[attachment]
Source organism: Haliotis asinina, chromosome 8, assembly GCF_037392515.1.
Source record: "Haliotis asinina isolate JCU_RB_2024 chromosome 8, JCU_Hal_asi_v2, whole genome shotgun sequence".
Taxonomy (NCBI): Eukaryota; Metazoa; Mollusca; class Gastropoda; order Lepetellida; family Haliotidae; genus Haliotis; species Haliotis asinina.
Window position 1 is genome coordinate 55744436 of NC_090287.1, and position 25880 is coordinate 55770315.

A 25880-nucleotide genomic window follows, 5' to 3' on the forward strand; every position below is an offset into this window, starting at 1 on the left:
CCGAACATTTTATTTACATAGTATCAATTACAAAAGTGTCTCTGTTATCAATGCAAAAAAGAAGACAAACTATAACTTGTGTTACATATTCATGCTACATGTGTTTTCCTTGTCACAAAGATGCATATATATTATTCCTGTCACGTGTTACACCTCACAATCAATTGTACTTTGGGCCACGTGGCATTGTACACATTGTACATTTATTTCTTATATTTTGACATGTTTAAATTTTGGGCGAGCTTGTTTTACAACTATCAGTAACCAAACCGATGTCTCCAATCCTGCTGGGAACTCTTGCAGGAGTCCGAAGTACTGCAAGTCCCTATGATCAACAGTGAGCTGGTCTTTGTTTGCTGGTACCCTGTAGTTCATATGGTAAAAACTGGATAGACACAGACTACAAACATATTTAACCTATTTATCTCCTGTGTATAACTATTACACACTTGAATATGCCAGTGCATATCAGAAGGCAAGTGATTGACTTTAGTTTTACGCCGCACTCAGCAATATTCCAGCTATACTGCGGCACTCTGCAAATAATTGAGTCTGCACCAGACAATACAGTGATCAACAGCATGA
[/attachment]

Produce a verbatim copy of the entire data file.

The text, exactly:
Source organism: Haliotis asinina, chromosome 8, assembly GCF_037392515.1.
Source record: "Haliotis asinina isolate JCU_RB_2024 chromosome 8, JCU_Hal_asi_v2, whole genome shotgun sequence".
Taxonomy (NCBI): Eukaryota; Metazoa; Mollusca; class Gastropoda; order Lepetellida; family Haliotidae; genus Haliotis; species Haliotis asinina.
Window position 1 is genome coordinate 55744436 of NC_090287.1, and position 25880 is coordinate 55770315.

A 25880-nucleotide genomic window follows, 5' to 3' on the forward strand; every position below is an offset into this window, starting at 1 on the left:
CCGAACATTTTATTTACATAGTATCAATTACAAAAGTGTCTCTGTTATCAATGCAAAAAAGAAGACAAACTATAACTTGTGTTACATATTCATGCTACATGTGTTTTCCTTGTCACAAAGATGCATATATATTATTCCTGTCACGTGTTACACCTCACAATCAATTGTACTTTGGGCCACGTGGCATTGTACACATTGTACATTTATTTCTTATATTTTGACATGTTTAAATTTTGGGCGAGCTTGTTTTACAACTATCAGTAACCAAACCGATGTCTCCAATCCTGCTGGGAACTCTTGCAGGAGTCCGAAGTACTGCAAGTCCCTATGATCAACAGTGAGCTGGTCTTTGTTTGCTGGTACCCTGTAGTTCATATGGTAAAAACTGGATAGACACAGACTACAAACATATTTAACCTATTTATCTCCTGTGTATAACTATTACACACTTGAATATGCCAGTGCATATCAGAAGGCAAGTGATTGACTTTAGTTTTACGCCGCACTCAGCAATATTCCAGCTATACTGCGGCACTCTGCAAATAATTGAGTCTGCACCAGACAATACAGTGATCAACAGCATGA